Among the entire cohort of 5172 men, the occurrence of all cancers was significantly increased, by 15%; in the high-exposure group of 1520 men, the "all cancers combined" increase was even more pronounced--46%; furthermore "all cancers combined" were increased among workers at nine of the 12 plants studied. Even when cancers of the respiratory tract were omitted in an attempt to eliminate smoking as a possible the cause, "all cancers combined" was increased among the 5172 and even more so among the high-exposure 1520.

Dr. Fingerhut says correctly that her results do not prove that dioxin causes cancer in exposed workers. The workers she studied were exposed to many other chemicals, in addition to dioxin, on the job, and these other chemicals could explain the cancer increases she observed.

Nevertheless, the Fingerhut study makes it ever more difficult for the purveyors of dioxin-creating machines (such as incinerators for solid waste, hazardous waste, or sewage sludge) to claim that their dioxin emissions are negligible or harmless. Because dioxin accumulates in the food chain, even small amounts can build up to significant levels as time passes.

An editorial in the NEW ENGLAND JOURNAL OF MEDICINE tried to shed light on the meaning of the Fingerhut study the day it appeared. [3] The well-known Canadian biostatistician, John Bailar, wrote, "This evidence is short of proof, as the authors explain, but it must be taken seriously as a flag of a probable human risk. If one accepts the best estimate of excess risk given here (3 deaths observed among the 1520 workers minus 0.3 expected deaths equals 2.7), the lifetime risk of death from TCDD-related soft-tissue sarcoma is already approaching 2 per 1000 workers, and it may increase with additional follow-up study. This estimate falls in a range that is widely considered unacceptable for occupational hazards, and it is far in excess of the usual limits for lifetime risk to the public of 1 per 100,000 or 1 per million. "Despite the problems, which Fingerhut et al. carefully note, this work is a model of its kind. Occupational cohort studies are inherently difficult and uncertain, and we are likely to wait a long time for appreciably better or broader evidence of the effects of TCDD [dioxin] on human health....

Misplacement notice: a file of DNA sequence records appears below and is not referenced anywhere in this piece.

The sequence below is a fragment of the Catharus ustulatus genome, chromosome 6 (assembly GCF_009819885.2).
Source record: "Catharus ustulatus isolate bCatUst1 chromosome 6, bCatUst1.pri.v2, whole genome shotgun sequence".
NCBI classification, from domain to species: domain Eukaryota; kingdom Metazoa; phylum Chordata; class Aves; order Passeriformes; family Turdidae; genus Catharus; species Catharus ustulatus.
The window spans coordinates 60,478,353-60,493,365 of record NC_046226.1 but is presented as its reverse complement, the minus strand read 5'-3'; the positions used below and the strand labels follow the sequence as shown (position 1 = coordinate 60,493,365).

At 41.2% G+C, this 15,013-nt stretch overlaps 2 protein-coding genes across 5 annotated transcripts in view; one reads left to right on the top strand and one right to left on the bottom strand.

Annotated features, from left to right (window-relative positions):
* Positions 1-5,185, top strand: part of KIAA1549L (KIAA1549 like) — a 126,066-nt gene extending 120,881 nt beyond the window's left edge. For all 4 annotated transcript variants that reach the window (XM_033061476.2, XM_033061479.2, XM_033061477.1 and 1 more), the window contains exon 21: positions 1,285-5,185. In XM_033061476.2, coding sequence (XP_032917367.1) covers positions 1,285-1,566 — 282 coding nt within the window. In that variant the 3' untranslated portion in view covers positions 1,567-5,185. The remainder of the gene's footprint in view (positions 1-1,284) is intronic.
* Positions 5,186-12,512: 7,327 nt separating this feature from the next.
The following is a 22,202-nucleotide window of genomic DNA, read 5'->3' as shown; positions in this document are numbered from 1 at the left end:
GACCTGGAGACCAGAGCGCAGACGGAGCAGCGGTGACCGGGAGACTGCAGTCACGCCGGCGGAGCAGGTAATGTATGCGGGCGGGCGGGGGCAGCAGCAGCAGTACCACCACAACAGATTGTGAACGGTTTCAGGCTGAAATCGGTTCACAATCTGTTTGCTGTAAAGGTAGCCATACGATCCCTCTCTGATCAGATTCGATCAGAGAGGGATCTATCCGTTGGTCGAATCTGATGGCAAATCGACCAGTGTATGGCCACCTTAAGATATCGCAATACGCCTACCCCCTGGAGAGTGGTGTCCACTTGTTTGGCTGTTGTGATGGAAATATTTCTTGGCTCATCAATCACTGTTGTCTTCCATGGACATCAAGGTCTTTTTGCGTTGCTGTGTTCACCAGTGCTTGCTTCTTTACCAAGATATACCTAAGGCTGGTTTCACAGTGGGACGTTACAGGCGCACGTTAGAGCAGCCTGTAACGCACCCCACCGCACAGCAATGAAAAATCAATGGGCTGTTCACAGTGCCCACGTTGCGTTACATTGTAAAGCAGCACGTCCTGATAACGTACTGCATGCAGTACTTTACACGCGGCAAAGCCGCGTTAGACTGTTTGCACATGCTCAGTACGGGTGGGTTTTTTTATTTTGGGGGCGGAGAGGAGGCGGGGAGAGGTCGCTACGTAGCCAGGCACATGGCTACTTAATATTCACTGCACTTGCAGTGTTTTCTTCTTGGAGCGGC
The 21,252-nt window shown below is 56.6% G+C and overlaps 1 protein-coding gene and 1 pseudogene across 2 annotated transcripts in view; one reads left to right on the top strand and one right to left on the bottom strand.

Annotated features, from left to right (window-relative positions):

"The hypothesis that low exposures [to dioxin] are entirely safe is distinctly less tenable now than before," Dr. Bailar said.
                                                                         --Peter Montague, Ph.D.
[1] Bengt-g"ran Svensson and others, "exposure to Dioxins and Dibenzofurans Through the Consumption of Fish." NEW ENGLAND JOURNAL OF MEDICINE Vol. 324 (Jan. 3, 1991), pgs. 8-12.."

[2] Peter David, "Dioxin--When was the Danger Known?" NATURE Vol. 303 (May 12, 1983), pg. 104.

[3] John C. Bailar III, "How Dangerous is Dioxin?" NEW ENGLAND JOURNAL OF MEDICINE Vol. 324 (Jan. 24, 1991), pgs. 260-262.

And get: Marilyn A. Fingerhut and others, "Cancer Mortality in Workers Exposed to 2,3,7,8-Tetrachlorodibenzo-p-dioxin," NEW ENGLAND JOURNAL OF MEDICINE Vol. 324 (Jan. 24, 1991), pgs. 212-218. Reprints free from Dr. Fingerhut at: Industrywide Studies Branch, Division of Surveillance, National Institute for Occupational Safety and Health, Centers for Disease Control, 4676 Columbia Parkway, Cincinnati, OH 45226.

A more complete report of this research is available under the title MORTALITY AMONG U.S. WORKERS EMPLOYED IN THE PRODUCTION OF CHEMICALS CONTAMINATED WITH 2,3,7,8-TETRACHLORODIBENZO-P-DIOXIN (TCDD). Springfield, VA: National Technical Information Service (NTIS), Dec., 1990. Available from NTIS, 5285 Port Royal Rd., Springfield, VA 22161; phone (703) 4874650); NTIS number PB91-125971. $15.00 + shipping.